A recently retired U.S. armed forces General was quoted on a national news show as saying he joined one of the online social media networks because he wanted to keep up with the younger generation and very quickly I had 4200 new “friends.” Other than vaporizing the meaning of “friends”, what was learned?
In his book The Tipping Point, Malcolm Gladwell, cites many examples of some average limits on humans when it comes to: easily remembering telephone numbers (seven digits), optimizing teamwork (150 persons per team), distinguishing tastes, touches or sounds (six), and maintaining close friendships (15). Gladwell also posits the phenomenon of immunity in mass communications – at some point the more pervasive a network becomes the more likely it is to engender immunity to it. In what might be called Gladwell’s Law of Inverse Effects, he says: “As a network grows in size, . . . it is also the case that the time and nuisance costs borne by each member of the network grows as well.”
In the case of telephone marketing, immunity responses to those costs include do not call lists, answering machines, caller I.D. and just hanging up! They have helped decrease the effectiveness of telemarketing by 50 percent over the last 25 years or so, according to Gladwell. And now it may be immunities to social media’s are incubating.
While it is a mix of functional and financial factors, each of the big social networks is having troubles. Writing for the Silicon Valley Insider, Benjamin Wayne says, “YouTube is soaring towards the future like a pigeon towards a plate glass window.” He projects a half-billion dollar loss for the video-sharing network in 2009.
Maria Russo asks in The Wrap, “With no buzz factor, low scores for ‘user trust’ in online surveys and a reputation as a hangout for disaffected teenagers, is MySpace still viable as a broad-based, come-one-come-all social network?” Om Malik answers in GigaCom, “Like an 80’s rock band MySpace’s time has come and gone.” Forbes writer Taylor Buley cites Facebook insiders as putting that network’s “burn rate” at $200 million a year. Meanwhile Twitter, coming off one of, if not the best, PR/Marketing campaigns of the year with the Ashton Kutcher, Oprah Winfrey ploys, is growing approximately 33 percent per month, according to ComScore.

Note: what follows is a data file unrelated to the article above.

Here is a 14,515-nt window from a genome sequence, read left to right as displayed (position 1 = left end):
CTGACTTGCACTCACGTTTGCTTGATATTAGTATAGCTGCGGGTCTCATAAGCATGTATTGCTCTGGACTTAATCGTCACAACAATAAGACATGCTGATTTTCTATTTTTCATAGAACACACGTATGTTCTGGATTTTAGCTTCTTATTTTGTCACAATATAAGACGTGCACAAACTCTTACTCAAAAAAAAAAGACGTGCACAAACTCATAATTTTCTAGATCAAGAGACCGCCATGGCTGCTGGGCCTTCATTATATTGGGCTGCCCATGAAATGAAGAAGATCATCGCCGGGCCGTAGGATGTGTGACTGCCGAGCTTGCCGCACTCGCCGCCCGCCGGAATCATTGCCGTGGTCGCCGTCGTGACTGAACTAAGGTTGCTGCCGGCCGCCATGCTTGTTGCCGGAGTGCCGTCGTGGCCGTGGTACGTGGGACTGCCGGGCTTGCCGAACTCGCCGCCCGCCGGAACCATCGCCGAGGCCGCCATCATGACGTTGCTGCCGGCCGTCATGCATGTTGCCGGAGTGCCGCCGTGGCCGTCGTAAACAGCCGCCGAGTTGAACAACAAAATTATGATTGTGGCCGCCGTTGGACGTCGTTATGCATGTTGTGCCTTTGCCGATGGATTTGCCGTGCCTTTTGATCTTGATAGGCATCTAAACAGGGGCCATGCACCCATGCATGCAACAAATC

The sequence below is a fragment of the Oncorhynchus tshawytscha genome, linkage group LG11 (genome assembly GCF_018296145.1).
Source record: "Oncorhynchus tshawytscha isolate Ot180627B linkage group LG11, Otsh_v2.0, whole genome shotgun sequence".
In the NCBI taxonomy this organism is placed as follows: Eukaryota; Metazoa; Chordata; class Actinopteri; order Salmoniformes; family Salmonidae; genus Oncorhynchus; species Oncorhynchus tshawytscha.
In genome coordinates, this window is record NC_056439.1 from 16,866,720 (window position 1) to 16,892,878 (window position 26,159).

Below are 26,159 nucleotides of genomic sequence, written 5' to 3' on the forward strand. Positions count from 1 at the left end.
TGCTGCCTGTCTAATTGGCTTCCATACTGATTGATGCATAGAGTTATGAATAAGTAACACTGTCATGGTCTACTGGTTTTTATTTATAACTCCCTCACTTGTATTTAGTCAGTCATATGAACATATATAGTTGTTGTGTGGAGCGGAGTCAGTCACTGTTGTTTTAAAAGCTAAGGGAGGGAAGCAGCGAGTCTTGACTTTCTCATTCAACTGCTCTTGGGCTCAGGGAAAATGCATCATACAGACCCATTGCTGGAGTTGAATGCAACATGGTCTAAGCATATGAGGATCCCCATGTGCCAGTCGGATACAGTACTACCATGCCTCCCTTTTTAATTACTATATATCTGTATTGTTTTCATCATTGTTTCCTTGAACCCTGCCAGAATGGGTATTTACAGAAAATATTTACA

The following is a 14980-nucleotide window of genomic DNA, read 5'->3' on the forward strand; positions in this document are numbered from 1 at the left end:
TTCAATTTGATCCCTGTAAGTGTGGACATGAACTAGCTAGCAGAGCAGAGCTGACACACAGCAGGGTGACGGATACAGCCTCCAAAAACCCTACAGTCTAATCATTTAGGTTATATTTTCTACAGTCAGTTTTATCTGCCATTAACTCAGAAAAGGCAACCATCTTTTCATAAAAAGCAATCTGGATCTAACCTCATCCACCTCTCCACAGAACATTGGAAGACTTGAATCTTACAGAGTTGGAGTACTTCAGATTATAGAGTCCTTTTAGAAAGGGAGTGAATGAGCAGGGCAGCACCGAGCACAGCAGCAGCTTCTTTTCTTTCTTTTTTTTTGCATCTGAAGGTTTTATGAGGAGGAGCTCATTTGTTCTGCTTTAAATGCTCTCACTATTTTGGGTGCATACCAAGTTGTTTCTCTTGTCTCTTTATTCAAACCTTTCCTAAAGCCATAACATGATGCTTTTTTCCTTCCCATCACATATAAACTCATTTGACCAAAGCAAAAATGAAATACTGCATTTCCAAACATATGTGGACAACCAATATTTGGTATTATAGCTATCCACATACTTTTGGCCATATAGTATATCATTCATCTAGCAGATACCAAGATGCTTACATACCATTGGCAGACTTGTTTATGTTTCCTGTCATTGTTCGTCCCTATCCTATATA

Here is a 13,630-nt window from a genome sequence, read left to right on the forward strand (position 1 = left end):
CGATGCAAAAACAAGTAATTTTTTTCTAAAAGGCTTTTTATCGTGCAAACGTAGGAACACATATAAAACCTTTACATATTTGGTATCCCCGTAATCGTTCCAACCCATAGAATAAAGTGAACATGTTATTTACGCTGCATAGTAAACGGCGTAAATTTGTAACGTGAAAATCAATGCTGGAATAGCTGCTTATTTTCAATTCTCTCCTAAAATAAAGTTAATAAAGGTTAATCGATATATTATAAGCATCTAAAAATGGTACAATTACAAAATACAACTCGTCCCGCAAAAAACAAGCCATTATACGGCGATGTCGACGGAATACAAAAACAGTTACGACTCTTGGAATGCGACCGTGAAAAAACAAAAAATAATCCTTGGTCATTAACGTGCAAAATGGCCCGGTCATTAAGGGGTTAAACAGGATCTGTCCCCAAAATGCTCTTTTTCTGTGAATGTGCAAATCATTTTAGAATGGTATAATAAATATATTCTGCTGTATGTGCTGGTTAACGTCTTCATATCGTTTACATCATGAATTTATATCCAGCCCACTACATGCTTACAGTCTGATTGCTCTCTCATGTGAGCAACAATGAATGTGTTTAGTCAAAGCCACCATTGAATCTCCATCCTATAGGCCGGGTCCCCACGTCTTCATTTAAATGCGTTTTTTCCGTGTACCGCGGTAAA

Some columnists suggest that this short-form social networking may itself be an immunizing response to the personal costs of participating in the full-blown versions. Keeping it short and most often, too simple. For those who despair, there is consolation in a Media Publications report that checking the weather is the most popular app on smart phones.
And there’s this thought by Corey Treffiletti writing in Online Spin: “Just about everyone agrees that the next stage of the Web is a transition towards a customizable, distributed Web that no longer relies on mass audience destinations as much as it will rely on technology to tailor the remote experience to the individual user. But is it possible that this next stage will also transition from a two-dimensional experience of flat Web pages to a three-dimensional experience more akin to virtual worlds?”